Iran | ‘As if one were under water’

That the event also corresponded, according to Der Spiegel, to an annual morals campaign enforcing clothing restrictions in Iran (Anne Haeming, “Iran Cancels Women’s Football Game in Berlin,” Spiegel Online, Jun 1) was of less importance, in Najafi’s reading, than objections among officials at the Iranian embassy. Exiled Iranians in Berlin planned a small demonstration before the game, and German players intended to compete minus the coverings they had worn in Iran.

These developments meant heart-rending disappointments for the organizers and players, but accentuated the film project’s use of women’s football to illustrate the realities of daily life for women in contrasting societies. “In our film,” Najafi tells Basil Glew-Galloway of Exberliner (“A Game of Politics,” Sept 07), “you can see the German girls’ side.”

They are in the modern world, in Berlin, Germany. They just talk about football and their career in football. In Iran, the girls always talk about something else. They talk about their emotions surrounding football, their futures, whether or not they will even be able to continue playing, and the restrictions placed on them as women. The Iranian girls want to do something with their football, they want to change something. I think if their situation normalizes, they might be able to just play football, and just think about football. But for now, football is part of a larger reality for them.

“Female football in Iran is not just football,” he summarizes.

Najafi, Assmann and collaborators continue to prepare Football Under Cover for a first screening at the Berlinale in Feb 08—three years after the genesis of an idea.

Interview with Ayat Najafi

GG: You have done two short films on women’s football, The Forward’s Fear of the Penalty Kick, and Move It, both of which feature a woman player, Banafsheh Alavi. How did you find out about her and discover this interest in women’s football?

AN: The first time I heard about women’s football was from a European journalist … this was four years ago. It really interested me, first of all because I’m really a fan of football from childhood. I always loved football. I got to know about women’s football, but I didn’t know that female football was in Iran.

The second thing which interested me was I always followed women’s activities in Iran. When I heard about female football I thought that it had great potential. Then I tried to find some footballers, but it was really hard for me because of the culture of Iran, with the religious [restrictions]. So it wasn’t easy to reach them. I tried so hard, and the first female footballer that I could find was Banafsheh Alavi.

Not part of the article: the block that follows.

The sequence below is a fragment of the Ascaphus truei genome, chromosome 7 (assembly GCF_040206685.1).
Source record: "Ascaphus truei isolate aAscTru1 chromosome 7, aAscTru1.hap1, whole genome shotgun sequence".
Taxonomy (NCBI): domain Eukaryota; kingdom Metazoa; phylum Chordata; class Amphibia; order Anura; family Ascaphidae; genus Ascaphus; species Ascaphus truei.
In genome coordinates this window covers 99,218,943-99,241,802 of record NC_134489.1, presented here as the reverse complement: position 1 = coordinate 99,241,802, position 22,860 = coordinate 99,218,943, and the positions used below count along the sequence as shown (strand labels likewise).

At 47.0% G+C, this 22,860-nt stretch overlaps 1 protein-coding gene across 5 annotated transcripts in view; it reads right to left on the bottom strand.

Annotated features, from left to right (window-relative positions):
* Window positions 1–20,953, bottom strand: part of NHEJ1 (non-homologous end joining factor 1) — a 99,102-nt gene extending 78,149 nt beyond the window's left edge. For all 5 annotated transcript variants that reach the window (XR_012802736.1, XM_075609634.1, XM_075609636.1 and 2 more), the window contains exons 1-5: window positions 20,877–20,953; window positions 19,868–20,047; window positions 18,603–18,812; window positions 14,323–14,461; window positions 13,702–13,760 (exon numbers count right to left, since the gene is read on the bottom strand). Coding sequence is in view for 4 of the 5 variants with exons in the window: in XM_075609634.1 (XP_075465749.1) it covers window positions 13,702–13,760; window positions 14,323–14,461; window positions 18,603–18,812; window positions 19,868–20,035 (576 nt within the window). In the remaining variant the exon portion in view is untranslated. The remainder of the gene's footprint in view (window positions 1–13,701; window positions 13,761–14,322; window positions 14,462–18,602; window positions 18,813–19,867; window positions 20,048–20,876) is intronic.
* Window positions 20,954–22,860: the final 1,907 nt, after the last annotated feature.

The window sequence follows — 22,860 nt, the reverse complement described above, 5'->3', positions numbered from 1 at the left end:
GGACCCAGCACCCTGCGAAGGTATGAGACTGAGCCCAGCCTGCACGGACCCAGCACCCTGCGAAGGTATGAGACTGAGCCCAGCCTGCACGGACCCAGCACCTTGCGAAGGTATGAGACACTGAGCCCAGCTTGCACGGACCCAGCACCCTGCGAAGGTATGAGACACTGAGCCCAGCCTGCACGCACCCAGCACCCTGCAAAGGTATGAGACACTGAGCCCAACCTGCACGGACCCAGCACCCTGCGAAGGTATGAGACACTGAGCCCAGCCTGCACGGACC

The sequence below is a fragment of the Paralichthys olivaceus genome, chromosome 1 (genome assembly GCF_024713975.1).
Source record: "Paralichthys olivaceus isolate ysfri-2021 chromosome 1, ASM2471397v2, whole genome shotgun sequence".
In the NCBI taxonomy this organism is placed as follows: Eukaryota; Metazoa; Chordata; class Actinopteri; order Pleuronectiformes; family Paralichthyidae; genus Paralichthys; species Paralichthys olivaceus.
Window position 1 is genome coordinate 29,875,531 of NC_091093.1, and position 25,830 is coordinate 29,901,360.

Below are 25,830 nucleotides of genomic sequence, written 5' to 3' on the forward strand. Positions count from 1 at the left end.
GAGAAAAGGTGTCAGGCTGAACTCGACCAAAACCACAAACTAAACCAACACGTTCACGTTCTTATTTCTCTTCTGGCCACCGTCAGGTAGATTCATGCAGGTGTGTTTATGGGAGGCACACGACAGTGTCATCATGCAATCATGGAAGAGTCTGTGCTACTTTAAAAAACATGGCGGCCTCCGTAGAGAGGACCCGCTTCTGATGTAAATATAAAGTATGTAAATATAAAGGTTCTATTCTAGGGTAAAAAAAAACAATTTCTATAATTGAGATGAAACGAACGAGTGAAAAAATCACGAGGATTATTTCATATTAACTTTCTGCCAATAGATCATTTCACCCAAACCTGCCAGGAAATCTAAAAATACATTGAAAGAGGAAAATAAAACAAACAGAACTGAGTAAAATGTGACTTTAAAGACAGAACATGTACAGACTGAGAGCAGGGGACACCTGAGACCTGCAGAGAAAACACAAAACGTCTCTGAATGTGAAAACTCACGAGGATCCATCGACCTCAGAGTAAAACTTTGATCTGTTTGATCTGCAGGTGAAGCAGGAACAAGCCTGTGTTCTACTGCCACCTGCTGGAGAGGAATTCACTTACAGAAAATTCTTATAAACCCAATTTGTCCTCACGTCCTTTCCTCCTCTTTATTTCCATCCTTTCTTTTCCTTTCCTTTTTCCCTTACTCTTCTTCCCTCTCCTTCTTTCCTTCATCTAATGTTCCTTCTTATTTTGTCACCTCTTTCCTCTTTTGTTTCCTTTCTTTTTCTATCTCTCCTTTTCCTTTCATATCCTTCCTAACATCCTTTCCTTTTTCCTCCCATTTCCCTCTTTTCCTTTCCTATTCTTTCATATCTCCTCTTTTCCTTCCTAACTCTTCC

I told my idea about the short film to her, and she really liked it. We made the short film to show in the Berlinale Talent Campus, Move It. During the making of the film I really found her interesting. I found that she has a very, very strong character. She had something to say. I thought it might be interesting for a documentary film. …

GG: Tell us more about Banafsheh Alavi. How old is she? Does she live in Tehran? How long has she been playing football?

AN: Banafsheh Alavi is married. She is studying the English language in university. I think she started football as soon as they established women’s football. The thing is that she has loved football from childhood. And the most interesting thing about her was when she was a child, she was raised up like boys. … The first time that she found an article in the newspaper that they established women’s football—that was nine years ago—she joined a club. She had some friends, and [Iran] established a league. For the very first national team that [Iran] established for female football, she was a member. She played both in attack, as a forward, and also as goalkeeper.

GG: Move It involves Banafsheh juggling a ball down a street, and a car is tracking her movement, following her. She ends up in a wider space, an open area. That submission was made to the Berlin competition to show her passion for the game?

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